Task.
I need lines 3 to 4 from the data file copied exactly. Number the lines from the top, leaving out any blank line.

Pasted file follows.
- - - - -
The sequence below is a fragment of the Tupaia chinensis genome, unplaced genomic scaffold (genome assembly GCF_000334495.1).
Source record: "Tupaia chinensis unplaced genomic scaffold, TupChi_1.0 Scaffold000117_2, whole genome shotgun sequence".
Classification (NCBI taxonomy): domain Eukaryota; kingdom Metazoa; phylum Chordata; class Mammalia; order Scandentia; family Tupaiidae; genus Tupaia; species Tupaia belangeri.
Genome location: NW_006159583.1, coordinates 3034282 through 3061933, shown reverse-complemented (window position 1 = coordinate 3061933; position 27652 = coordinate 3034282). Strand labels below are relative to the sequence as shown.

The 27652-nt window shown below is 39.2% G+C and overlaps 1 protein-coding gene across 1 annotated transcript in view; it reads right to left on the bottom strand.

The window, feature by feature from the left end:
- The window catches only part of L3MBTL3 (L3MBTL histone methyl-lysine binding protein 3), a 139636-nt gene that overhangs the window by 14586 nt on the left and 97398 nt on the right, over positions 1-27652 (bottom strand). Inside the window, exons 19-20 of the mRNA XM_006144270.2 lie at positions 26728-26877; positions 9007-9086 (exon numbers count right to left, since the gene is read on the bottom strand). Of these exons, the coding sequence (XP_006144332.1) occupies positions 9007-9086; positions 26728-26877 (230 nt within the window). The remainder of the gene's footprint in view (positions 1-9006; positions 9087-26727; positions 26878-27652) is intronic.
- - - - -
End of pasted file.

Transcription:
Classification (NCBI taxonomy): domain Eukaryota; kingdom Metazoa; phylum Chordata; class Mammalia; order Scandentia; family Tupaiidae; genus Tupaia; species Tupaia belangeri.
Genome location: NW_006159583.1, coordinates 3034282 through 3061933, shown reverse-complemented (window position 1 = coordinate 3061933; position 27652 = coordinate 3034282). Strand labels below are relative to the sequence as shown.